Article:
Given that, in the year 2018, just about any car that eschews the conventional fossil-fuel-only template still seems to be talked about as “cutting edge” technology, it is almost incredible to ponder that the Toyota Prius celebrated its 20th anniversary this past month.
It won’t go down in automotive history as the fastest, prettiest or even most-desirable car ever, but it just might be one of the most important ones, having driven the hybrid revolution into the mainstream consciousness.
Last year, all time sales of Toyota hybrid models topped the 10-million mark; more than four million of those were Prii – yes, that really is the official plural, the result of a Toyota-led public vote in 2011.
The game has changed almost immeasurably since then, and the major four-wheeled factor in that sea change is one Elon Musk and his incredible, fast-expanding Tesla range.
Given the head-pinning acceleration of the Model S and Model X – and even more to come from the new Roadster (0-to-100kph in 1.9 seconds, anyone?) – and an ever-increasing charging network both in the UAE and globally, hybrids could be in danger of being left in the dust of full-electric cars.
So where does this leave the best-selling Prius? Its market share versus full-electric rivals seems fairly safe for now, given that it costs from a mite more than Dh87,000 (my Iconic test model costs Dh102,795), which is about Dh40,000 less than the best estimate of the entry-level Tesla Model 3 when it lands in the Emirates later this year. And sheer visibility seems set to keep it above hybrid rivals – it has almost become a Hoover-esque byword for the car genre.
But what is really behind the Prius’s success is its ability to impress as a city car. This isn’t, it has to be said, the most rewarding drive should your main hours between the wheel be spent on between-conurbation commutes such as the daily Abu Dhabi-Dubai slog.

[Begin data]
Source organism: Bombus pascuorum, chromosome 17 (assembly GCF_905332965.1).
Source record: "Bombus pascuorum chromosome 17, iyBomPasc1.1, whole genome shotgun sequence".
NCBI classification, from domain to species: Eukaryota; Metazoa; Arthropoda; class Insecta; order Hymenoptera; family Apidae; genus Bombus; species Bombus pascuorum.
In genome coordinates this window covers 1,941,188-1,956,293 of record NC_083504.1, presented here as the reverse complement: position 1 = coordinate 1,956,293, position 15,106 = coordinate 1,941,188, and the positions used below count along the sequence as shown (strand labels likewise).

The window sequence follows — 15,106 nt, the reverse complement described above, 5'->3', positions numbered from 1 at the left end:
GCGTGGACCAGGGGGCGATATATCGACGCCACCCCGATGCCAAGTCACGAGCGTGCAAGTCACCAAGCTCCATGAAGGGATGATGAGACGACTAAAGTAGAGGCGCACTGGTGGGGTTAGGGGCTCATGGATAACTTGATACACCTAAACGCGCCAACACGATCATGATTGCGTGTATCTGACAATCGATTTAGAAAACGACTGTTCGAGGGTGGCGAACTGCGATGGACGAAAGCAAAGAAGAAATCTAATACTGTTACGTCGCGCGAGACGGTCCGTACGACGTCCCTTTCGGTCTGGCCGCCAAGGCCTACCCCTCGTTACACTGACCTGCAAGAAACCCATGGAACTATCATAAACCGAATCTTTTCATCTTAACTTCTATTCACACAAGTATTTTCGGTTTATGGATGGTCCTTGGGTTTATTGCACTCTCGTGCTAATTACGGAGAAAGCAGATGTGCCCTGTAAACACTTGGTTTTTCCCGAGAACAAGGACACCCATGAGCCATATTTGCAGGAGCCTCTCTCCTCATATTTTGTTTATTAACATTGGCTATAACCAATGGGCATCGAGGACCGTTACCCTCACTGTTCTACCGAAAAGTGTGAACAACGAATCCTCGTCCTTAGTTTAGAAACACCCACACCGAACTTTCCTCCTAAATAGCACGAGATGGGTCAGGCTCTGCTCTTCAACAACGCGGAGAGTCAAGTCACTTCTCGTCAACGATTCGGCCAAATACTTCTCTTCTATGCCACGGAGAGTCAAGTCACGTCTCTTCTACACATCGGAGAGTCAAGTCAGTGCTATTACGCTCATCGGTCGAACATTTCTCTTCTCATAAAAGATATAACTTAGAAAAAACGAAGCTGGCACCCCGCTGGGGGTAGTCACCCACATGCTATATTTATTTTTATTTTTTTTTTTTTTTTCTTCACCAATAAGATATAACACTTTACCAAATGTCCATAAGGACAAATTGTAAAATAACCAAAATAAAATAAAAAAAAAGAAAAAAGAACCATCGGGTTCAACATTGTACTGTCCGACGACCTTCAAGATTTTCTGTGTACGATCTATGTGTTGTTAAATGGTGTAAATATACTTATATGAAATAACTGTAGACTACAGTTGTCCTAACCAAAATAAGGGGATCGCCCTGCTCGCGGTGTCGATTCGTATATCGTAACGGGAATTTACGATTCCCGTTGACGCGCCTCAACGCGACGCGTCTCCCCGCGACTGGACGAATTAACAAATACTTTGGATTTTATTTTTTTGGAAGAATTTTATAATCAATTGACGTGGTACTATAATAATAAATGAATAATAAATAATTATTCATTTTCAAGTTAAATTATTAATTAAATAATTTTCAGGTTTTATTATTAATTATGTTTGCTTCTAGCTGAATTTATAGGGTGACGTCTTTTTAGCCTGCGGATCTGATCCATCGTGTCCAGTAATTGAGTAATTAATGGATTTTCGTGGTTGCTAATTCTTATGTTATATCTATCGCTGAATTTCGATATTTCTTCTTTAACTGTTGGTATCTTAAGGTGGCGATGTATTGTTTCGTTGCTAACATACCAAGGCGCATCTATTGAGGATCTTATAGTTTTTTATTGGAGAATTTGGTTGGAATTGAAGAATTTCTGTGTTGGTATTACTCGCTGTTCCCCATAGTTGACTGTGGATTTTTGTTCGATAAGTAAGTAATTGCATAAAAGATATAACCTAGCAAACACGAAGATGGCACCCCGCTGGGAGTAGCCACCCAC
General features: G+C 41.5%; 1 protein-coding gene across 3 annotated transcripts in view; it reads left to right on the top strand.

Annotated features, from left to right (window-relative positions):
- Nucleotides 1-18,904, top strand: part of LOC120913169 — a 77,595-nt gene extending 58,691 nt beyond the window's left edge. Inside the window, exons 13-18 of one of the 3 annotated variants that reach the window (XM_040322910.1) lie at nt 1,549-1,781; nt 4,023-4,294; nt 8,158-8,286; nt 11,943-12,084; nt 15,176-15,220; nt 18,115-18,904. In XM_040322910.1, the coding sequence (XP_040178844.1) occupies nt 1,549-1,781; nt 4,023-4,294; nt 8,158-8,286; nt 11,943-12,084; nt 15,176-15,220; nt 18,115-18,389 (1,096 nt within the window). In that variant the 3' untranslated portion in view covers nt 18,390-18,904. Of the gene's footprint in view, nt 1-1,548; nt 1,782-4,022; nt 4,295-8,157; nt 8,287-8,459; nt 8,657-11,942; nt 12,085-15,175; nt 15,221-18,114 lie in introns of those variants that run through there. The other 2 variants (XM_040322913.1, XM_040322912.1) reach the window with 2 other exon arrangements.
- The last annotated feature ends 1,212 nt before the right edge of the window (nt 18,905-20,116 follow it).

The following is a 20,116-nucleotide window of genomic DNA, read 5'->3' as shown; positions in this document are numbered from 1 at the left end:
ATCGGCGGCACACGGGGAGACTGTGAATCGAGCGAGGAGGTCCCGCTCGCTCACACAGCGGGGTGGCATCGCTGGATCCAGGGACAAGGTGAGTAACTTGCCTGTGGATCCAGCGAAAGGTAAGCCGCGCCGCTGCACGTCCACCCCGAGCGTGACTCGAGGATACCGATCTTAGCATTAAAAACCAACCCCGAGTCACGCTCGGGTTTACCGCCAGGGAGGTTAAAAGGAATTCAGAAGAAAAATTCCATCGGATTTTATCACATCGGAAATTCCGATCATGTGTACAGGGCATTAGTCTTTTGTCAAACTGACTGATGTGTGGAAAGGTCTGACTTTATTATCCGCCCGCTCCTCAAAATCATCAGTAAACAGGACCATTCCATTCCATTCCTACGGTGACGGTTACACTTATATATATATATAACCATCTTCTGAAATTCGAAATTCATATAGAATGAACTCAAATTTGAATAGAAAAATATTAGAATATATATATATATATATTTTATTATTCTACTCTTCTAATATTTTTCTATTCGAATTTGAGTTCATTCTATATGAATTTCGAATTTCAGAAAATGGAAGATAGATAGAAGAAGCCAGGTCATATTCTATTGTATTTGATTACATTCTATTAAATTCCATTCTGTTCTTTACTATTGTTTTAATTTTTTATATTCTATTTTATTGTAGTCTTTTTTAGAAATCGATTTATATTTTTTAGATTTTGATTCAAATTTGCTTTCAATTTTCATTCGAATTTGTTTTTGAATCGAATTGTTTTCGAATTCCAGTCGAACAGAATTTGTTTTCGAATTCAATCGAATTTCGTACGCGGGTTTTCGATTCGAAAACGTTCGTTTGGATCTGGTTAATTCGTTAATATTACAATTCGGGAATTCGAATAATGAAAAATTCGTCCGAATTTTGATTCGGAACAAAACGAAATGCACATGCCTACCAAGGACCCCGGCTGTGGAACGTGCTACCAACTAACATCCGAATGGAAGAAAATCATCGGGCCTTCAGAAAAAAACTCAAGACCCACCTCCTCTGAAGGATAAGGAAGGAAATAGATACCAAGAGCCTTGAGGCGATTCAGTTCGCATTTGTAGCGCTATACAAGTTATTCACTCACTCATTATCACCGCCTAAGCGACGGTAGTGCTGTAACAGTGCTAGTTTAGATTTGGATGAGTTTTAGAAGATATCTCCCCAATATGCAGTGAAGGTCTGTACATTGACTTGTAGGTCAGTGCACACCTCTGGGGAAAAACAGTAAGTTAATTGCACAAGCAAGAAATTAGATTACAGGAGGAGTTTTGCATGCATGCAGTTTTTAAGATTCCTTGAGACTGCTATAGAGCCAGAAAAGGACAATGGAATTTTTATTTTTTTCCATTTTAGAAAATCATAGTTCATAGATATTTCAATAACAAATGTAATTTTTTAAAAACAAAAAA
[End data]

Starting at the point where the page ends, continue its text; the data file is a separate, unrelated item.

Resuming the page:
Initial bursts of electricity- boosted acceleration have long since faded away once you get to the somewhat more asthmatic upper reaches of highway speeds. Strangely, one driver of a blacked-out old Lexus LS takes it upon themselves to try to race me on the E311, clearly irked by being out-accelerated in lower gears. I politely decline, not least as it would eventually become a ridiculous contest.
In town, however, the Prius has the zip to make traffic navigation a breeze, as well as enough presence to stop you being bullied in a way that some smaller hybrid and electric cars – rather a size staple for many manufacturers in these fields – don’t wield.
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Fans of cult British confectionery Liquorice All Sorts would probably find the interior of my test car reassuringly familiar, because its black-and-white livery is rather reminiscent of brand mascot Bertie Bassett. It does have a certain character, though, even if it does take a couple of days of driving to get used to the speedometer being part of the central dash display, rather than at steering wheel level.
Getting moving at higher speeds does require a fair bit of right-pedal hammering, but even after I do that for several days of driving, the dash display reveals a steady fuel consumption of 5.9L / 100km. Nothing to be sniffed at, although the world might not be saved by such modest gains. Toyota do claim the Prius can achieve 3.8L/100km, which seems entirely possible if your driving is restricted to less-thirsty outings, aided by stop-start technology.
The Prius has kept up with the world sufficiently that it doesn’t seem likely to be disappearing any time soon, then. And as a pioneer in the field, it deserves its place in a fast-expanding lineage that, as we continue to strive for a world that won’t turn into one big desert, has become a necessity rather than a luxury.